Second bachelor of nursing degrees are quickly growing around the country, says Ellen Dawson, chair of the Department of Nursing Education. Currently there are 205 accelerated second-degree BSN programs in the United States, with others in the planning stages, according to the American Association of Colleges of Nursing.
“The accelerated second-degree program students are typically mature, motivated, have previous work experience, and are eager to learn,” Dr. Dawson says.
In addition to coursework, nursing students learn skills and technology in a new Nursing Simulation Learning Center on the campus. In the lab, nursing students learn how to take vital signs and assess medical situations with state-of-the-art mannequins.
“A lot of the program is clinical decision making,” Dr. Johnson explains.
With a generalist degree, graduates will be able to work in any hospital clinic, nursing home, or public health center after passing a national exam.
In addition, students will be in class with graduate nursing students, gain perspective in the discussions from experienced nurses, attend an on-campus three day summer leadership institute with graduate nursing students, and may receive 12 credits from their BSN program as advanced standing in the MSN program, Dr. Dawson says.
Those 12 graduate credits can be applied to any GW Master of Science in Nursing degree within five years of completing the bachelor’s, if the student wants to specialize.
GW’s first Global Forum examines U.S.-Asia relations
GW’s inaugural Global Forum in Hong Kong on Nov. 13 and 14 will provide an opportunity for members of the University’s worldwide community to share ideas about the most pressing issues facing the United States and Asia today.
During this time of international change and policy challenges, the forum aims to bring together leading GW faculty members, acclaimed alumni, and noted experts to exchange insights on political, economic, business, security, and foreign policy matters.
Speakers and panelists include GW President Steven Knapp; Ambassador Susan C. Schwab, PhD ’93, an American educator and former U.S. trade representative; GW Professor David Shambaugh, director of the China Policy Program at the Elliott School of International Affairs; and other faculty members, alumni, and U.S. and Asia experts.
Frank Wong, BA ’79, president of the GW alumni chapter in Hong Kong, says alumni in his area are proud that the first-ever forum will be held in one of Asia’s most exciting locations.
“This forum will showcase GW’s intellectual firepower to leaders in Asia and strengthen our growing alumni network,” Wong says. “It’s time that we raise GW’s international profile to match our academic excellence, and the Global Forum is a big step in that direction.”
The GW Global Forum comes at a time when the eyes of the world will be on Asia. The Asia-Pacific Economic Cooperation CEO Summit, held Nov. 12 to 14, will draw world leaders to Singapore, including U.S. President Barack Obama.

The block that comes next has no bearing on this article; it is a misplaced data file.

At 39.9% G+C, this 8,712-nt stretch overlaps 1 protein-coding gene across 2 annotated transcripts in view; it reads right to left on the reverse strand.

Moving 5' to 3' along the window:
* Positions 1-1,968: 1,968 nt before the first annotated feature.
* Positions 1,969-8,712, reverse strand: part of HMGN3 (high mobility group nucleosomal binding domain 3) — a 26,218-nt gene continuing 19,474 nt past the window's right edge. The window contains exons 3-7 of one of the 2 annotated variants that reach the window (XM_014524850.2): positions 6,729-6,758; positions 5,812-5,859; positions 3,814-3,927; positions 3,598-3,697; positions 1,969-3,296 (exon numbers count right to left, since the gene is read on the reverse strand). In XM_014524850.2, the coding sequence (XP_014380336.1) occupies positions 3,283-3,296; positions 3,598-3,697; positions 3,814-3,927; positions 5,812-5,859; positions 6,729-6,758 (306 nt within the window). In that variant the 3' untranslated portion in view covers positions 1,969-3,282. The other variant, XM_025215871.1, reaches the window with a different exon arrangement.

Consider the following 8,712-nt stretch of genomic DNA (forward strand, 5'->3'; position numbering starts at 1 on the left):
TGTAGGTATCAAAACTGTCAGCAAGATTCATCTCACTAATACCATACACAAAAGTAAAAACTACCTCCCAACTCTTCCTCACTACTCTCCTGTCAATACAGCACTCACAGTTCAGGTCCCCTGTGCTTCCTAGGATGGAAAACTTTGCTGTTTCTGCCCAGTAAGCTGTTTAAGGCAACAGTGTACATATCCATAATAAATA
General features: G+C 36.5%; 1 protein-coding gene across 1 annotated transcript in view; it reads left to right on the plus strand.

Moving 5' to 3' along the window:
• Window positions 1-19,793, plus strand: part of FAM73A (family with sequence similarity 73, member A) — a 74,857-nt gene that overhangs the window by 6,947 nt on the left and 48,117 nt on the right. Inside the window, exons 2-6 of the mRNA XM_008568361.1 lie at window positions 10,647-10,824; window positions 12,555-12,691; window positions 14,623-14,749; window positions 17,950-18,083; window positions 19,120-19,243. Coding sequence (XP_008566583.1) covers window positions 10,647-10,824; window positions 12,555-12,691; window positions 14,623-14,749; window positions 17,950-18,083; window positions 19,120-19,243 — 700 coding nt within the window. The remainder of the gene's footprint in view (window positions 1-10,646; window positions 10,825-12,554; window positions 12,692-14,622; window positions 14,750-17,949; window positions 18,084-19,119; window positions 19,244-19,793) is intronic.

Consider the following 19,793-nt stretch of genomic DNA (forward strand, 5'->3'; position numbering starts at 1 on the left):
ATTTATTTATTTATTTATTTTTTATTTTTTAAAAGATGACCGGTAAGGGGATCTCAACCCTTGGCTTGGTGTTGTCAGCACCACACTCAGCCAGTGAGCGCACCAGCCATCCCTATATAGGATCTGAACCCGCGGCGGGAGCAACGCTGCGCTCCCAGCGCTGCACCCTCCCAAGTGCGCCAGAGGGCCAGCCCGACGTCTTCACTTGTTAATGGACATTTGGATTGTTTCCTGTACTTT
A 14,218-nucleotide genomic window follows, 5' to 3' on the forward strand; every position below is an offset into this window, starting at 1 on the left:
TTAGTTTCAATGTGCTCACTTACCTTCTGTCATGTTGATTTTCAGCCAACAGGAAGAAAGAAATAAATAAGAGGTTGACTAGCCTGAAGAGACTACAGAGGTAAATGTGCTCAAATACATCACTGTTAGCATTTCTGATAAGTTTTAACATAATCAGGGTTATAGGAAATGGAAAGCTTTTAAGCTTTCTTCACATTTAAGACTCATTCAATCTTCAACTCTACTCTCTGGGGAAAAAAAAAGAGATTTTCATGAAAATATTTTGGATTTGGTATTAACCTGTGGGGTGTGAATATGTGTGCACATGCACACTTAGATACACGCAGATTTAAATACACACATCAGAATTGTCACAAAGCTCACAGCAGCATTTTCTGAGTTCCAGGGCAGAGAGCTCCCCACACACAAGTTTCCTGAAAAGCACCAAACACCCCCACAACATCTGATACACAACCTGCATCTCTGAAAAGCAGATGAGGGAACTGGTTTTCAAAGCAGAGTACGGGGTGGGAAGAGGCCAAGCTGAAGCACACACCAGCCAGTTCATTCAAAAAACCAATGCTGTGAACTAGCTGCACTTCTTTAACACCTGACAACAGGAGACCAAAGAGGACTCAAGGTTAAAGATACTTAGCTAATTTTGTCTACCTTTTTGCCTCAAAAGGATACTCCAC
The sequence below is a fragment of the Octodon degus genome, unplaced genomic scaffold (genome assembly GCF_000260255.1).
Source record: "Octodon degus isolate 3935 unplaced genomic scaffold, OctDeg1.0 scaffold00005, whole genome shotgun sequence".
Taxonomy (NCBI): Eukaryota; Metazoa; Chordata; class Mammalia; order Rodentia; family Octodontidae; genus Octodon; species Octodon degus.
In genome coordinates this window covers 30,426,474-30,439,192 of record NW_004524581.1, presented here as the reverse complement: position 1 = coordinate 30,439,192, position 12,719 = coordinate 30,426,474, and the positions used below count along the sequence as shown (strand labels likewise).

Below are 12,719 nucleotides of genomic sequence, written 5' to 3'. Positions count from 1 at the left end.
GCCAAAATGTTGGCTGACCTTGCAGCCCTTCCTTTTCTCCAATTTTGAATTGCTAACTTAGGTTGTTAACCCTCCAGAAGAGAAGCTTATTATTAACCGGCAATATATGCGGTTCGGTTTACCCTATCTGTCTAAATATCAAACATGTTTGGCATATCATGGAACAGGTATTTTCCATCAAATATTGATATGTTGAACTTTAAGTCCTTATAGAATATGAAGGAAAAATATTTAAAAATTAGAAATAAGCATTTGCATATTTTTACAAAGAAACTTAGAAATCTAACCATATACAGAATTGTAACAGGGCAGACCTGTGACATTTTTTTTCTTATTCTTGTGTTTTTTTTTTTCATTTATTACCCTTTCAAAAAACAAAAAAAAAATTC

For updates about GW’s inaugural Global Forum, check out alumni.gwu.edu/programs/intl/globalforum/.
The Global Forum is sponsored by FedEx Express Asia. The broadcast media partner is Bloomberg Television and the print media partner is Time Asia. Supporting organizations include the American Chamber of Commerce in Hong Kong and the Asia Society.
GW Paleontologist Discovers Bird-like Dinosaur
A rendering of what the dinosaur species Limusaurus inextricabilis may have looked like.
During the Jurassic Age, a half-dozen beaked, plant-eating dinosaurs perished in pools of mucky mire in what is now the Gobi Desert of northwestern China. Some 160 million years later, a team of 20 paleontologists and researchers has uncovered the skeletons to reveal a new species and expose a valuable piece of an evolutionary puzzle that has perplexed scientists for decades.
The discovery of Limusaurus inextricabilis (meaning “mire lizard who could not escape”) demonstrates that theropod, or bird-footed, dinosaurs were more ecologically diverse in the Jurassic period than previously thought, and it offers new evidence about how the three-fingered hand of birds evolved from dinosaurs. The discovery was published in the journal Nature in June.
“We knew it was something totally different,” explains James Clark, the Ronald B. Weintraub Professor of Biology in the GW Columbian College of Arts and Sciences, when the team uncovered the first skeleton. Limusaurus is in a group of theropod dinosaurs typically from the Southern Hemisphere called ceratosaurs. “This was the first ceratosaur found in Asia,” Dr. Clark says.
A close examination of the fossil shows that its upper and lower jaws were toothless, revealing that the dinosaur had a fully developed beak. Its lack of teeth, short arms without sharp claws, and gizzard stones (which aid in digestion) suggest that it was a plant-eater, though it is related to carnivorous dinosaurs.
An unusual hand structure of the new species also provided an important clue to the evolution of birds’ hands, Dr. Clark says. On modern birds, it appears that the fingers fused in the wingtip are the middle three, and the outer and inner finger were lost. But on dinosaurs, scientists believed they lost the outer two fingers, leaving the three inner fingers. If, as paleontologists surmise, birds evolved from one group of dinosaurs—the theropods—then why don’t their fingers match?